Program Overview

Classroom ARTS Connect is an in-depth educational outreach program designed to engage minds and spark imaginations of students in the Turlock Unified School District.

Classroom ARTS Connect emphasizes the process of creating art, as well as the product of that process: the performance.  

Classroom ARTS Connect integrates the Draft Standards for Visual and Performing Arts and stresses literacy through the arts to enhance reading and comprehension skills.

Classroom ARTS Connect is a three-part program:

1) Pre-Lesson is taught to individual classes, one at a time.

  • History and background of the art, artist, and/or subject is initially introduced, both visually and verbally.
  • Experiential movement activities will follow which incorporate the art, artist, or subject.
  • Students may experience learning a dance sequence, creating movement sequences, using props, creating/writing/telling stories.
  • Lessons are designed as a bridge between the student’s general curriculum and the artistic experience in which they will participate, using grade-appropriate teaching methods

2) Performance is presented for an audience of students that have had the pre-lesson.

  • Students see a one-hour performance by ONE Dance Company, integrating visual and performing arts connecting to the pre-lesson. Students experience artists in a performance setting.
  • The performance will reflect and make connections to the pre-lesson. 
  • A question, answer, and experiential session will follow each performance.
  • The performance component can take place at the school site (see Technical Requirements) or at the Carnegie Arts Center if transportation can be arranged.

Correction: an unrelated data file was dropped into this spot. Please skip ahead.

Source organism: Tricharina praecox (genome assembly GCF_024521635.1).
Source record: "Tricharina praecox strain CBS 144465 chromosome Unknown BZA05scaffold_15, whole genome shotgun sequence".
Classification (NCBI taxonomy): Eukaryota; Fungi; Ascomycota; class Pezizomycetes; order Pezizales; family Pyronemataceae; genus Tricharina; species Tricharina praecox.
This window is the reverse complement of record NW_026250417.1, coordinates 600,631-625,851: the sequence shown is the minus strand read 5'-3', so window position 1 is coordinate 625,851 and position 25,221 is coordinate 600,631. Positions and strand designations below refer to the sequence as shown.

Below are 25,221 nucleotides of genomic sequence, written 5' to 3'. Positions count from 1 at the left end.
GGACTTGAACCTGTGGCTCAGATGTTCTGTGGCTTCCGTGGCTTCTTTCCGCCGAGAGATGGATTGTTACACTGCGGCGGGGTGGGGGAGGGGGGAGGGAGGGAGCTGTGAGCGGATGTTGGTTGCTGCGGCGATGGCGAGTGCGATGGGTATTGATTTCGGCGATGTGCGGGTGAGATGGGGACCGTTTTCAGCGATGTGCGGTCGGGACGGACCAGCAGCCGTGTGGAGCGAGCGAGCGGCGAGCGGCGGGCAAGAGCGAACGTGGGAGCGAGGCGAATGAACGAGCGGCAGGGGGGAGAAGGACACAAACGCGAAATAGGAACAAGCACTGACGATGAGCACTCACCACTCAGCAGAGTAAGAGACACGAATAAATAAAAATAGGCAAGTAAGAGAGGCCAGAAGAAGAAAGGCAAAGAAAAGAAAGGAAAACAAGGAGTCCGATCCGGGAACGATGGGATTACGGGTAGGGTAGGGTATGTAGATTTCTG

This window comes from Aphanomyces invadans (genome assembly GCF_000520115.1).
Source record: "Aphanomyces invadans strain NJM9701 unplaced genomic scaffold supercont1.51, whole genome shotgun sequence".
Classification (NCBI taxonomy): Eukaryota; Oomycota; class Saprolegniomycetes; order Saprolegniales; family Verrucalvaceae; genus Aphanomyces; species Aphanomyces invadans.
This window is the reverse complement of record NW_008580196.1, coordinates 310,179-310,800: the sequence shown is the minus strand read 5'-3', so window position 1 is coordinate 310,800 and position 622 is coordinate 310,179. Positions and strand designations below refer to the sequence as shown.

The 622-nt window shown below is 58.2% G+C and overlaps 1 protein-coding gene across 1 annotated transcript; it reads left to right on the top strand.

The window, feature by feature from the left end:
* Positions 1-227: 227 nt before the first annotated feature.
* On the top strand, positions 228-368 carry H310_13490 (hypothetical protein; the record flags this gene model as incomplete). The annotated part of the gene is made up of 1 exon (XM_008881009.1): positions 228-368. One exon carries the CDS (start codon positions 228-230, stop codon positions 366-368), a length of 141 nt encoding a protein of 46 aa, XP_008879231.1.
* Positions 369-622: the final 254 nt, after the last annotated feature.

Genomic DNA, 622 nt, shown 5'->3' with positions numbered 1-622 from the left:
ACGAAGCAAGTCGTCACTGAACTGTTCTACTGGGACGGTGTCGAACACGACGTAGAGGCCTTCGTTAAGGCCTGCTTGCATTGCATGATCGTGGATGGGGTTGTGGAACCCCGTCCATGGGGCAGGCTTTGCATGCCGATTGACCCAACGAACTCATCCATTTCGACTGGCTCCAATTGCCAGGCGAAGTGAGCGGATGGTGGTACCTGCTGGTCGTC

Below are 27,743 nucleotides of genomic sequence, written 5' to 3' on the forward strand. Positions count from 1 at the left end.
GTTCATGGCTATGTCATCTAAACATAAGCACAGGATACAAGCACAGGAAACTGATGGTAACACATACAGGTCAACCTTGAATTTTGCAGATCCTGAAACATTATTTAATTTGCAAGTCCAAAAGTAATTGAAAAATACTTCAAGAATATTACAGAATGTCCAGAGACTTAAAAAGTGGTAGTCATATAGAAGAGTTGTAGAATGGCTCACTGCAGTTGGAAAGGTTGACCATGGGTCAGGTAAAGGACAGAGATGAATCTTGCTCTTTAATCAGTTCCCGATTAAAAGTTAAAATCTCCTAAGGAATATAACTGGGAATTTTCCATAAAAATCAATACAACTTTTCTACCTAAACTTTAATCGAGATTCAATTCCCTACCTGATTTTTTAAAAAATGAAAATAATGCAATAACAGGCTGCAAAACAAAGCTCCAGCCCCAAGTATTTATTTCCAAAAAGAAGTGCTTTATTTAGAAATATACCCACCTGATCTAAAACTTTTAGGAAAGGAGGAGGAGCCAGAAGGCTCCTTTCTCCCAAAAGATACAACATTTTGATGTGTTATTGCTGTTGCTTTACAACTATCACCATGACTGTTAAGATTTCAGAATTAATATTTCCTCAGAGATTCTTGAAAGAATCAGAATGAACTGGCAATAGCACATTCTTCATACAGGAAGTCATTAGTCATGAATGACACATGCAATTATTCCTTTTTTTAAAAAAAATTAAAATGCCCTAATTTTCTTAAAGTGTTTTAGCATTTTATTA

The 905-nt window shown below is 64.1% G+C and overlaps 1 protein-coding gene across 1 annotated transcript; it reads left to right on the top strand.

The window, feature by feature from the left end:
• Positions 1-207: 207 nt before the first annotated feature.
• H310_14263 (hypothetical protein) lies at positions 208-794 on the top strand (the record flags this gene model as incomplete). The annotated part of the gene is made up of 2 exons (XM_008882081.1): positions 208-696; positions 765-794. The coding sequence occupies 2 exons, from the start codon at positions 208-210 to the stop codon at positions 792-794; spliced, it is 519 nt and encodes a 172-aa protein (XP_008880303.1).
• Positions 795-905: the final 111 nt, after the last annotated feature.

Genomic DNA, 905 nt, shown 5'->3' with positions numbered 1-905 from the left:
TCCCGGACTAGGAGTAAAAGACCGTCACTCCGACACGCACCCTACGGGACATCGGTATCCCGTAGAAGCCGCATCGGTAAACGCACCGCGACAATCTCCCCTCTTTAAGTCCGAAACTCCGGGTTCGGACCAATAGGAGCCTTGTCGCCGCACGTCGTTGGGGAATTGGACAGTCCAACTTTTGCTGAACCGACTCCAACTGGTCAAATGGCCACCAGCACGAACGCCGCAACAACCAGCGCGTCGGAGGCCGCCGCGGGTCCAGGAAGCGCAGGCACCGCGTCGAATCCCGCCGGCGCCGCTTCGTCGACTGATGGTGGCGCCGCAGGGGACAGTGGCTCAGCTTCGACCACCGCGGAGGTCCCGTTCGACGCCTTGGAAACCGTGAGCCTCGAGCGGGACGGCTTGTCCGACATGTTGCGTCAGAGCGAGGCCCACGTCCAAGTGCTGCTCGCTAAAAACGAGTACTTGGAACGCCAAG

• Performances held at the Carnegie Arts Center can include a visit with a docent in the exhibition gallery if desired.

3) Post-Lesson is taught to individual classes, one at a time.

  • Back in their classrooms, teachers and students are asked to complete an evaluation form with simple questions about the performance. The assessment questions encourage students to think critically about the process, product and performance.
  • A program coordinator will visit the classrooms to help students analyze their reactions to the performance past the “I like it” stage and help to spark and improve the articulation of critical thinking.
  • The lesson will end with a movement activity that connects the pre-lesson activity to the choreography of the performance.

 Dance education in the schools is important because it develops kinesthetic intelligence. This intelligence is echoed in other aspects of students’ lives. Sometimes dance permits humans to express, communicate, and understand ideas, feelings, and things they could not say or understand in other ways. When students receive dance education, they learn information and ways of thinking that complement other subjects. The outcomes of dance education can contribute to education reform and the achievement of the National Education Goals as students learn in, about, and through dance.


~Judith Lynne Hanna, PH.D,

excerpt from her book “Partnering Dance and Education”

For Pricing and Scheduling call

(209) 632-5761  |  |